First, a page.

Thursday, May 04, 2006

On CPI-Adjusted Comparisons

by Unknown

(Two costs of allowing guest bloggers are that they overstay their welcome and they don't confine themselves to the comments section. I'm going to try to go 2 for 2.)

In Tom's last post, he writes, Needless to say, the Post's reporter should have mentioned, in referring to past stamp prices, that consumer price (CPI) inflation makes the 18 cent stamp of 1981 slightly more expensive in 2006 dollars (about 39.6 cents) than today's 39 cent stamp.

I agree that the reporter might usefully have given some context to proposed first-class stamp price. However, I always wonder when I see statements like Tom's, "why 1981? why not 1984, or 1975, or some other reference year?" (This post is intended to be a more general statement about the use of CPI-adjusted comparisons. Tom just kindly provided an example.)

It could be that the reference year is arbitrarily chosen. In this case, 1981 is 25 years ago, and 25 is a nice neat number: Americans like quarters. Presumably, the next time there is a price increase, a new 25-year comparison will be made, and eventually (given enough "draws"), it will all even out in the wash.

However, I think it's more common for producers-of-knowledge and reporters to choose a reference year that is a historical peak ("when gas costs were at their highest") or trough. In this case, CPI comparisons can make the current cost seem more expensive or less expensive, depending on whether a peak or trough is selected. ( Edward Tufte, anyone?)

When the goal is not just to put the number into context, but rather to justify a price increase (or, less commonly, decrease) the logic of the referrent year strategy is even weaker. Sure, the price may be the same, in real terms, as it was in 1975, but how do we know that the good or service wasn't horribly overpriced in 1975, too?

The solution would be for producers-of-knowledge to give, and journalists to report, a historical average instead of a particular reference year. This is commonly done in financial reporting on mutual fund returns, for example. Granted, in the mutual fund case it takes SEC regulation to impose some degree of uniformity on how funds calculate historical average returns. In many other applications, though -- e.g., the cost of a first-class stamp -- the raw data are effectively in the public domain.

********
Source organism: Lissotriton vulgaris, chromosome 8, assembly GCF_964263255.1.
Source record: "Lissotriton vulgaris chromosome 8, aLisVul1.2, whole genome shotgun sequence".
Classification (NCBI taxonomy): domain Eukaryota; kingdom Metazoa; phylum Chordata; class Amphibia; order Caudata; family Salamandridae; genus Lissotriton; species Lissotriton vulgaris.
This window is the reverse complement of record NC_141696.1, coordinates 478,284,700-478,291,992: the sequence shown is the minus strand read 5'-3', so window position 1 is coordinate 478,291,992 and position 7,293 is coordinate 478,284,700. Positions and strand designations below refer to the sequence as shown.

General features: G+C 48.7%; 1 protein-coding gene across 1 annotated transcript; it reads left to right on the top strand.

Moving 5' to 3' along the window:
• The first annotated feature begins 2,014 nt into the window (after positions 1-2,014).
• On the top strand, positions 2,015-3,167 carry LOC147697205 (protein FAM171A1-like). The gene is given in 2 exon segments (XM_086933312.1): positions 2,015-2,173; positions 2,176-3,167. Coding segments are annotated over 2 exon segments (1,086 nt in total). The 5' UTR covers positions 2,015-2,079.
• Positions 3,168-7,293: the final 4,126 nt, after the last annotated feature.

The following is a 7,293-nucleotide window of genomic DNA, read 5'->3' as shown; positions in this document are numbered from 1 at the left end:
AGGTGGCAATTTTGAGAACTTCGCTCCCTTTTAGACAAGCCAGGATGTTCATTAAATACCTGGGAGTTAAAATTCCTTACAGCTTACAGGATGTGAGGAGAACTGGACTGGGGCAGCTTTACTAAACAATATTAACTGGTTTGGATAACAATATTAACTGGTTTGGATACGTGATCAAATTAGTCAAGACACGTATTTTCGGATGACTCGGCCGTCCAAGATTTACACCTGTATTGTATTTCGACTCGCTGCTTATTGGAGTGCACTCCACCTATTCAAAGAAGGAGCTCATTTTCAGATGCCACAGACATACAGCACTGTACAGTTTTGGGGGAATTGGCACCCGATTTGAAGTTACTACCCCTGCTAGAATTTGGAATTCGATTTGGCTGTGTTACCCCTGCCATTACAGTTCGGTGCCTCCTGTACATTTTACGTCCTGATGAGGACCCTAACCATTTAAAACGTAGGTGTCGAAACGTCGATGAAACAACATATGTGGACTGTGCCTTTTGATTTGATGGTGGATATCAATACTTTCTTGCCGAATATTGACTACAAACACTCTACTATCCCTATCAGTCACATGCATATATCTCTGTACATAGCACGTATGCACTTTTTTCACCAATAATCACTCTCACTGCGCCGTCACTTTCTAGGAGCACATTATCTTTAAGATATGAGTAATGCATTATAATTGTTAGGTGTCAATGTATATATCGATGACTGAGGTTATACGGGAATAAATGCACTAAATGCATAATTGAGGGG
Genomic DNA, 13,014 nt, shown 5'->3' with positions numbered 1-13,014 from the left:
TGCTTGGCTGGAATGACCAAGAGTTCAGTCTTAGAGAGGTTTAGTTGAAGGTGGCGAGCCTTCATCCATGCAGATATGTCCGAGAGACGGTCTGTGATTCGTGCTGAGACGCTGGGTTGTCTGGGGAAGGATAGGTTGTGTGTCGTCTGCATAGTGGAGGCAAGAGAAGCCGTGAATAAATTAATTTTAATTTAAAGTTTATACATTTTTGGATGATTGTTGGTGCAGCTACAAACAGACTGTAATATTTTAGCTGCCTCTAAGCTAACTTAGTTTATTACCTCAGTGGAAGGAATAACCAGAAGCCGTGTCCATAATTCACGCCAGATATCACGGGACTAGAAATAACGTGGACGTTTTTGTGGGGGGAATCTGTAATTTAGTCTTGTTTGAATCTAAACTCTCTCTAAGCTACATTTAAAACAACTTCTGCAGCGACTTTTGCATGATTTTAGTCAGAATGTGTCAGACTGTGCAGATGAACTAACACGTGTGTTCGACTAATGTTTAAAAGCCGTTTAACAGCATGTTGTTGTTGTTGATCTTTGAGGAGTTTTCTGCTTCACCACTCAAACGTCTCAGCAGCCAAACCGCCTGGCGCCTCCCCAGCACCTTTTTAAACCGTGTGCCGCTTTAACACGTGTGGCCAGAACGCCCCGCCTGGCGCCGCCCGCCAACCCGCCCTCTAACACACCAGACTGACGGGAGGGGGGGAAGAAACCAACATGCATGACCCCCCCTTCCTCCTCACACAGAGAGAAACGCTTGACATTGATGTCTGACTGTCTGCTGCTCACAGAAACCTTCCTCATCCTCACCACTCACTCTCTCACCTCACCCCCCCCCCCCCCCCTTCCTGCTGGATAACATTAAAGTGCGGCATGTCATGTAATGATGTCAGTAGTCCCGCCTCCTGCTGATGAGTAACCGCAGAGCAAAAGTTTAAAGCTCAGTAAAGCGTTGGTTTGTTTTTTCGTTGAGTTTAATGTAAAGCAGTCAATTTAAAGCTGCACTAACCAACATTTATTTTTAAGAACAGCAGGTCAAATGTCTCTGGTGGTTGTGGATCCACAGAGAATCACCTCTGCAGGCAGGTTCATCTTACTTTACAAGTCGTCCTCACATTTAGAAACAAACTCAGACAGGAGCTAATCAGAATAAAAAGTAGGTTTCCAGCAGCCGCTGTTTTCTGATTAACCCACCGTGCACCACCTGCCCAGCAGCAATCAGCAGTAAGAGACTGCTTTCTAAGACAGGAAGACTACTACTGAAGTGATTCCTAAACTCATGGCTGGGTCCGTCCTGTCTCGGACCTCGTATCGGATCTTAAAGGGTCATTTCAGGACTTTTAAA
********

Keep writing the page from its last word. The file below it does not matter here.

Ideally, we'd also get a report of the standard deviation. Given the "average" journalist's statistical training, let alone that of Joe/Jane Reader, this doesn't seem likely to happen soon. But, I live in hope...
Through whatever convergence of space-time, I've heard like 25 references to Tufte in the last month. I have both of his books on "visual information." Am I the only one in the whole of academic who thinks they are not, in truth, very good?

The Visual Display of Quantitative Information isn't the best so much as "the only"--but it's the standard until someone produces something better.
Tufte is rapidly becoming one of those scholars that everyone cites but nobody reads.

I think it's widely agreed that he missed the boat with his critique of powerpoint. Certainly academics have done a good job of ignoring it.
Ken and Kim haven't even begun to outstay their welcome. Preparing the written testimony and documentation in my area of work historically has been the easy part.

A while back, PGL at Angry Bear did essentially what Kim suggested -- took a long-range view of 'real' postage rates w/o an obvious selection-of-comparison-years problem. (Which certainly can be a way of lying with statistics.)

The technical issue for long-range comparisons of "real" postal rates is that the sources of Postal Service cost inflation don't much resemble the sources of consumer price inflation.
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I wrote a quick, tongue-in-cheek post on this same topic.

>The New Inflation Protected Security: The 42ยข Forever Stamp

Agree with you that all economic comparisons seem to suffer from a form of selection bias, in that authors will pick dates, either on purpose, or inadvertantly, to make their points.
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